Copping a look at the northern lights
Arresting images from policeman turned photographer
KANGIQSUJUAQ— Gilles Boutin spent years staring up at the night sky, never thinking it would produce Quebec’s first book on the northern lights.
Earlier this year, the amateur photographer launched Les Aurores Boréales: Québec-Nunavik, a 200-page collection of some of the most stunning skyscapes the north and south of the province have to offer.
Photos aside, Boutin covers some science, folklore, personal anecdotes from his travels and a section of how-to for the aspiring night sky photographer.
Roughly a decade ago, the daytime police officer took on a night job chasing the arsaniit, first in his home region around Quebec City and also in Nunavik.
It was on the tundra, Boutin said, that he actually heard the aurora for the first time and knew his photos were bound for glossy pages.
“I quickly realized that the way they appeared was different each time because of their shape, colour and intensity,” Boutin said. “I’ve since become a relentless hunter. If the weather is bad and cloudy, I still travel 200, 300 or 500 miles to find clear and starry skies to capture the aurora.”
Boutin visited Nunavik for the first time in 2006 and has made several trips since, including a recent visit to the Pingualuit park near Kangiqsujuaq.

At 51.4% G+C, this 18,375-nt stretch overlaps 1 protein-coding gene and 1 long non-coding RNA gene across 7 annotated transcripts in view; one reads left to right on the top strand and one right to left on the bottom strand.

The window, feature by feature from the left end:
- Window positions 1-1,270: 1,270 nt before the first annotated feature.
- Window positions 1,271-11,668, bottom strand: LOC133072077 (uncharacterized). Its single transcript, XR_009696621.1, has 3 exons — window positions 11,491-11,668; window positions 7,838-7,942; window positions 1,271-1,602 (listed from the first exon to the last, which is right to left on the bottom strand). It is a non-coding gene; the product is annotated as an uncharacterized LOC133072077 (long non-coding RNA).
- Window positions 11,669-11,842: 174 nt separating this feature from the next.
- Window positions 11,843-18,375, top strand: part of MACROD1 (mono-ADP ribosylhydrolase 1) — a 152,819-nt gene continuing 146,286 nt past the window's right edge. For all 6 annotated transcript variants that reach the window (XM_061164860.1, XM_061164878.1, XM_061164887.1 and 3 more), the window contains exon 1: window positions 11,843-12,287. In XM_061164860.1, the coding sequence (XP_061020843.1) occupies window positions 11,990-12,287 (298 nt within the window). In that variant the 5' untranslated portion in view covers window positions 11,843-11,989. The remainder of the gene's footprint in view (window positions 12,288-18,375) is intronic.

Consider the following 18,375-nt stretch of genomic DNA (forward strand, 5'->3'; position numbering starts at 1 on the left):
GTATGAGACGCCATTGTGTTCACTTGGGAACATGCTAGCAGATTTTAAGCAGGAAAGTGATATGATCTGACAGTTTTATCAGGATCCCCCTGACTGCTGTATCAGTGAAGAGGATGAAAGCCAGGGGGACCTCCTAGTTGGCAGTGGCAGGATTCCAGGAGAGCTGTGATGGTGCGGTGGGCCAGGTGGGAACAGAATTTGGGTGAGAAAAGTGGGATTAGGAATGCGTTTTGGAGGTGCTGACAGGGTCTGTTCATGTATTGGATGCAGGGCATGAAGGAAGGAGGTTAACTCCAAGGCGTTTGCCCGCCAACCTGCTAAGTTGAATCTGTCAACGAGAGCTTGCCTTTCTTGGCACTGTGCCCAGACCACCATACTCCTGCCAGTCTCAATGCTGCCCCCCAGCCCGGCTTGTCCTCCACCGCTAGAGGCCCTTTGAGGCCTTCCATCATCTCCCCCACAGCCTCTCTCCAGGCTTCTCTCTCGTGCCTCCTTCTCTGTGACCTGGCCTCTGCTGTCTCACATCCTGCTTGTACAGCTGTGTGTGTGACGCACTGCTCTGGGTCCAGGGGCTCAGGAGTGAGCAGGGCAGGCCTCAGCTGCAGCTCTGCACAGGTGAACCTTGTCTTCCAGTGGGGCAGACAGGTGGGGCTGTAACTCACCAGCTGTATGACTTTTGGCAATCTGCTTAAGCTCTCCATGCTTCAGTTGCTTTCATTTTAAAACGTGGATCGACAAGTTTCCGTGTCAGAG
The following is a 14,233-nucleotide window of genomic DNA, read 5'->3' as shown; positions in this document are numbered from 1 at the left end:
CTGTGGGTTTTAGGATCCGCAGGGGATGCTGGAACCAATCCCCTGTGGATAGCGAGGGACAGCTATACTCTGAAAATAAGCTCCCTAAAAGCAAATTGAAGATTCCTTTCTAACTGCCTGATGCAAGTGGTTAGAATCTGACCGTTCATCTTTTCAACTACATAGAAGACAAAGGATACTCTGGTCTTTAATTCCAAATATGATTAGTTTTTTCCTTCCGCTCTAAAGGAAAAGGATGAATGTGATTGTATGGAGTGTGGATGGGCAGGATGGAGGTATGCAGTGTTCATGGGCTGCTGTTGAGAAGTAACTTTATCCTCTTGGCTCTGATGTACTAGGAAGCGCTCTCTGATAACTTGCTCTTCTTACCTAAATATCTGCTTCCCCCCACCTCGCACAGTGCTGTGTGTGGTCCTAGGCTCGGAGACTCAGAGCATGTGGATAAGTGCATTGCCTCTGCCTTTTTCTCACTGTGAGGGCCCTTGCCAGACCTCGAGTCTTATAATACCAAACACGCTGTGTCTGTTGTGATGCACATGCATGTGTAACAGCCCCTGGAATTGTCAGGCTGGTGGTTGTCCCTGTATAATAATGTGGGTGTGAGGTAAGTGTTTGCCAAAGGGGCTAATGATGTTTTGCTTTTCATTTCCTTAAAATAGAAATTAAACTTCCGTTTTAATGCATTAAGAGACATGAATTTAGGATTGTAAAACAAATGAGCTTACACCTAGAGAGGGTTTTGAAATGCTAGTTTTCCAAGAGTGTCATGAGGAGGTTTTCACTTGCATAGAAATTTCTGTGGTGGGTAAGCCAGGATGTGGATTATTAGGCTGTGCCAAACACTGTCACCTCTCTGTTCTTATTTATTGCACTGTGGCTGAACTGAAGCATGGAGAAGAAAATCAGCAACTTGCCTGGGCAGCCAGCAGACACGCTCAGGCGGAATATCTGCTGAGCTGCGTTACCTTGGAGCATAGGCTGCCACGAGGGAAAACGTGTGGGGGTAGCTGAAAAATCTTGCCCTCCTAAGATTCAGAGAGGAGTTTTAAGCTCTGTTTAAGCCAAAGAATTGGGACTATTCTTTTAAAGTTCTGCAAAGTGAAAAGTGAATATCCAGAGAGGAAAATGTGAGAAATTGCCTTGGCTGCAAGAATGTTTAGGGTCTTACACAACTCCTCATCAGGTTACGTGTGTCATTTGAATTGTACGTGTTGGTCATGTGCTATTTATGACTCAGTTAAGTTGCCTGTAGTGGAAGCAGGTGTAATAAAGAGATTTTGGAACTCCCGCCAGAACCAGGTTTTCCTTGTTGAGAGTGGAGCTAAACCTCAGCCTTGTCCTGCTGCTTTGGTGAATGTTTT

He’s also spent time in Salluit, where he shared his work with students in the community’s school.
Boutin regularly posts his work on his website – a site that garnered him international attention.
“I started my website in 2004 and now I average about 300 visitors per day,” he said. “People who research the aurora come to my site and seem surprised to see how beautiful the northern lights in Quebec can be. I get lots of requests from people wanting to know where they can photograph the aurora, and even some requests to accompany me.”
But the book is Boutin’s first published work.
Les Aurores Boréales is, at the very least, a deluxe coffee table book, with an impressive collection of photographs displaying some of the best scenery from Nunavik and along the St. Lawrence River.
Readers who want to know more about the aurora and how they work will find that in Boutin’s book, too.
Northern lights enthusiasts can learn how to identify the best season for viewing the aurora and the different forms the lights take.
“My favourite (form) is called the “crown” because the aurora is directly overhead,” Boutin said. “These spectacular auroras seem to bump into each other to create elongated figures. With some imagination they seem to take on the forms of animals, like in Inuit legends.”
And finally, Boutin offers some advice to start-up photographers wondering how to capture the night sky from their own backyard and adapt their cameras to the aurora’s changing movement and light.
You can buy Les aurores boréales: Québec-Nunavik at Tivi Galleries in Kuujjuaq.
Les aurores boréales : Québec-Nunavik
Les Éditions GID
ISBN : 9782896340538